But what exactly is a typeface? In short, a typeface refers to the set of consistent design features and characteristics that group a particular style of lettering together. Still, feeling a bit confused? Here is our handy guide to help you better understand six of the main typefaces and their uses.
Serif typefaces can be easily recognised thanks to the strokes or lines - otherwise known as feet - which are attached to the lettering. This timeless group of fonts is undoubtedly the more traditional and classical option, with the likes of Times New Roman and Georgia two of the most popular and commonly used.
When to use a serif typeface? For legal and professional documents, formal stationery (for example wedding invitations - for those wanting a more conventional tone of voice), along with newspapers and magazines, or when you want to establish a sense of trust and authority.
Think of slab serif as a bolder and thicker version of traditional serif typefaces, with examples being Rockwell and Arvo.
When to use a slab serif typeface? If businesses want something slightly more current and modern than serif, but still want that heritage feel, they should consider exploring slab serif typefaces.
Sans serif typefaces don’t have the ‘feet’ that serif fonts do. They are simple, crisp and easy to read, with all lettering a similar width throughout. Some of the most common sans serif fonts include Arial, Roboto and Myriad Pro.
Sans serif typefaces are becoming more popular for businesses wanting a clean, approachable and modern look - with some of the most renowned businesses across the globe rebranding to use sans serif text.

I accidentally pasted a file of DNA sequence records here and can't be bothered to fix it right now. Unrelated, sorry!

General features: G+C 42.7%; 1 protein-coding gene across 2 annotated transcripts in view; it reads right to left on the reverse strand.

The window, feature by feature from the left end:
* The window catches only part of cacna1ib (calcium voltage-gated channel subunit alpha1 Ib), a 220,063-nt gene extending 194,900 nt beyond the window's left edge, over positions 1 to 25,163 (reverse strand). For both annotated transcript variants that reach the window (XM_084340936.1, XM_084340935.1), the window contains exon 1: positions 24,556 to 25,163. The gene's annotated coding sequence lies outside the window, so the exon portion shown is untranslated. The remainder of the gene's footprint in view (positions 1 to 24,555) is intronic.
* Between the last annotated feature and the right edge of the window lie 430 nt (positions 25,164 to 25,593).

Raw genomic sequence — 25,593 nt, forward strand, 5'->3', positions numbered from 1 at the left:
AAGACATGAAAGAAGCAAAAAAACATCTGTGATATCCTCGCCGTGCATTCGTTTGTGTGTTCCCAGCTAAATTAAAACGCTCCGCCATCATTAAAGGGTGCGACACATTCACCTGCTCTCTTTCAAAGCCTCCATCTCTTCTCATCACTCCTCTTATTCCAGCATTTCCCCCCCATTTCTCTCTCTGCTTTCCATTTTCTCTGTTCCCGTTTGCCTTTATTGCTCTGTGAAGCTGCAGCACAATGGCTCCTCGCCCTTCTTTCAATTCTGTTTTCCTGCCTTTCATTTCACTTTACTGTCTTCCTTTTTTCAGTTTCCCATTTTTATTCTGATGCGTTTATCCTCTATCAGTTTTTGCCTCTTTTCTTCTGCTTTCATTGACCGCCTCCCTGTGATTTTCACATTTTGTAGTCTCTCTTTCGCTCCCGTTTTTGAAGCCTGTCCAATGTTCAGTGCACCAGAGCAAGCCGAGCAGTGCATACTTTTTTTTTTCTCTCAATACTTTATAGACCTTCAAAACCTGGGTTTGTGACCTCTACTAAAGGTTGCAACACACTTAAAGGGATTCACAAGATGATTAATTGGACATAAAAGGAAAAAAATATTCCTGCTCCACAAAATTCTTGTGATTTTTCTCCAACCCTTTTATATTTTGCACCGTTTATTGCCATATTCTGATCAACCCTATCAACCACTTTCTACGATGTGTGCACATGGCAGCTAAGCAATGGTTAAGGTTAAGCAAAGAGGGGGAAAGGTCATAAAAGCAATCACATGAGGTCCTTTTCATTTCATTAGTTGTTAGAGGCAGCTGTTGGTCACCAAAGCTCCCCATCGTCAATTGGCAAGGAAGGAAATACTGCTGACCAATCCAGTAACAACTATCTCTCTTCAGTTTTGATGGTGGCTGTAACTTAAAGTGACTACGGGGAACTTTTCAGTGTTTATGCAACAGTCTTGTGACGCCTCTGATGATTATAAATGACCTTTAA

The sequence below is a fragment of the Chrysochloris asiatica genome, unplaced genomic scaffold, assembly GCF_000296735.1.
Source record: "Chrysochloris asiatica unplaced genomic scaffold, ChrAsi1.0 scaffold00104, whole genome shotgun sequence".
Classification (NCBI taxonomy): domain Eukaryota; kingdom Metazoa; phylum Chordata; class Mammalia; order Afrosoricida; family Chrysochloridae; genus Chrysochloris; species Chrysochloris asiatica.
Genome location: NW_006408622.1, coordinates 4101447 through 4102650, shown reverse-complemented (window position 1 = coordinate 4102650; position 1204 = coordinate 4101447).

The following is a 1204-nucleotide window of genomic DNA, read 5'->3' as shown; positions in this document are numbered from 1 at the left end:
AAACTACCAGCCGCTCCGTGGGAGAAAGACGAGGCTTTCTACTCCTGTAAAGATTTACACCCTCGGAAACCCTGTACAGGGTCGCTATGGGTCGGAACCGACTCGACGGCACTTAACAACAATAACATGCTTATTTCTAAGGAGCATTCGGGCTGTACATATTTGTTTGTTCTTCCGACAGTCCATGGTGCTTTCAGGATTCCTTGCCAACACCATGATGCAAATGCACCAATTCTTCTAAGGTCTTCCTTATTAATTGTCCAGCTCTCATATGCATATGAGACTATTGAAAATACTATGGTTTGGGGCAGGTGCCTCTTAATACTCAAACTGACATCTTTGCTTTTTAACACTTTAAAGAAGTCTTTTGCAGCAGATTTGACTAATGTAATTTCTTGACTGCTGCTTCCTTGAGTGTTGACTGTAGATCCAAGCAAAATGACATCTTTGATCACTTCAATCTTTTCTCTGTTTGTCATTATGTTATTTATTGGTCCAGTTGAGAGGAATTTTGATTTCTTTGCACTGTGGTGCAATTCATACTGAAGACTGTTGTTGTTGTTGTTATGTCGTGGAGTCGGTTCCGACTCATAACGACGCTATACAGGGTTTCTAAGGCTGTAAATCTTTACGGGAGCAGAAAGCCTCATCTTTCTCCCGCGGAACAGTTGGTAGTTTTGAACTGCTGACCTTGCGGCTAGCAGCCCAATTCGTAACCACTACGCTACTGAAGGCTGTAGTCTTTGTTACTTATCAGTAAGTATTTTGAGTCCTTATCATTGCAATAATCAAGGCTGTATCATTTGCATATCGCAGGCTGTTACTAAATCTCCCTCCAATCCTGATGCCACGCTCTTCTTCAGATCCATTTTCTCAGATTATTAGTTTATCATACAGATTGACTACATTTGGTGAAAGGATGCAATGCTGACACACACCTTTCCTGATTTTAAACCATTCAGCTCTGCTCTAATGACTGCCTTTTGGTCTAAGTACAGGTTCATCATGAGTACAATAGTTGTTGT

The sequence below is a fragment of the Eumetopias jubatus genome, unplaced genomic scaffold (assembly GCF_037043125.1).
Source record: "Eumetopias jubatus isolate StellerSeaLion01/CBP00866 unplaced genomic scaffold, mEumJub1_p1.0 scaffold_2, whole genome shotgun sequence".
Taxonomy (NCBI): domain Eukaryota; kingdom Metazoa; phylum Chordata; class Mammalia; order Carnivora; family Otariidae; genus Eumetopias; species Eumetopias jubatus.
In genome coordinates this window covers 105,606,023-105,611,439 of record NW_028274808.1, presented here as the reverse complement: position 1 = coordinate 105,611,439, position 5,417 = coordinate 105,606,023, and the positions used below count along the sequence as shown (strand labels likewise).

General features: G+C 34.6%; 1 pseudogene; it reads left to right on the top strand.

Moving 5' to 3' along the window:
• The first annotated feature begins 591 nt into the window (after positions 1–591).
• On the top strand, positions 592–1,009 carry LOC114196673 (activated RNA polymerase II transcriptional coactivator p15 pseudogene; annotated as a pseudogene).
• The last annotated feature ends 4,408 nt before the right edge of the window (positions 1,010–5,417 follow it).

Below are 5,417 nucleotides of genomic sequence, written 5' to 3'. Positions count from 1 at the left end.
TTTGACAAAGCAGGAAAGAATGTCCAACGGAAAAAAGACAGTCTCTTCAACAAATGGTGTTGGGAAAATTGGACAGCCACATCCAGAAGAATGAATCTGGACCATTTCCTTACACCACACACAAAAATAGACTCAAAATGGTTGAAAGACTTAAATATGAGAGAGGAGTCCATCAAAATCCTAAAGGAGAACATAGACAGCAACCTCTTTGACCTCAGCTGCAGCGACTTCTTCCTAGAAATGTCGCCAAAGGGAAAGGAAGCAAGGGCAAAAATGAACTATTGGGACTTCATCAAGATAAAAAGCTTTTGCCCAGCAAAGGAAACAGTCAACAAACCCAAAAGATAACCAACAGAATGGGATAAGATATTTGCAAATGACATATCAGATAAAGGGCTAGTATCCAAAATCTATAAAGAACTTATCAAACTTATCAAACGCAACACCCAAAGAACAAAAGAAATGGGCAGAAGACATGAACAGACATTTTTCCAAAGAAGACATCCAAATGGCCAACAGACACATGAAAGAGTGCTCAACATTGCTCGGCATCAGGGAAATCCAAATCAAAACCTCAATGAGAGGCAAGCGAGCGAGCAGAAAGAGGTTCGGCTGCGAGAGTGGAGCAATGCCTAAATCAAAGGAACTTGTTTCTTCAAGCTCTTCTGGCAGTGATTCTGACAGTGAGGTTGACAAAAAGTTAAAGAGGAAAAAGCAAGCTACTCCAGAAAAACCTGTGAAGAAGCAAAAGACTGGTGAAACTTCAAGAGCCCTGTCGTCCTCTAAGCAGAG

When to use a sans serif typeface? If you’d like your messaging to appear more casual, informal and approachable, then consider using a sans serif typeface - particularly if you’re trying to attract a younger audience.
Script fonts often look like they’ve been handwritten, in calligraphy-style lettering, connoting beauty and grace. They can be as informal or formal as you choose, but when used correctly, will always make a strong, eye-catching statement. Examples of popular script fonts include Lucida Script and Pacifico.
When to use a script typeface? Script fonts are a brilliant option for headers, logos and pull-out quotes. However, because they can be quite difficult to read, you should avoid using script fonts within larger body texts.
Decorative typefaces - sometimes known as display fonts - combine various styles and give designers the opportunity to experiment, creating something distinctive and in some cases, dramatic. Have a look at Cooper Black, Bourton and Abril Fatface, as examples.
When to use a decorative typeface? The idea of using a decorative typeface is to catch attention thanks to its unique design. With that in mind, logos and headers provide the perfect opportunity to get experimenting - and, when used cleverly, can be great for brand distinction and boosting recognition. Like script fonts, we would advise against using decorative typefaces within large bodies of text and instead use them for main headings.
Although similar to script fonts, handwritten typefaces feel a lot more like natural, handwritten text (as the name suggests), while bringing a sense of playfulness and fun. Most people are familiar with the likes of Bradley Hand ITC and Lucida Handwriting, as examples.
When to use a handwritten typeface? Handwritten fonts can seem quite artistic and casual, which is why you’ll notice a lot of small, independent brands like local coffee shops using this typeface as part of their branding.
So many typefaces, but which one to choose?
Clearly, there are so many typefaces to choose from, so it’s understandable if you’re struggling to know which is best for your brand. And ultimately, there are no real rules when it comes to choosing the right typeface for your business. The best advice we can give is to get in touch with a professional design agency, that can help you choose a typeface that truly reflects your vision, mission and values.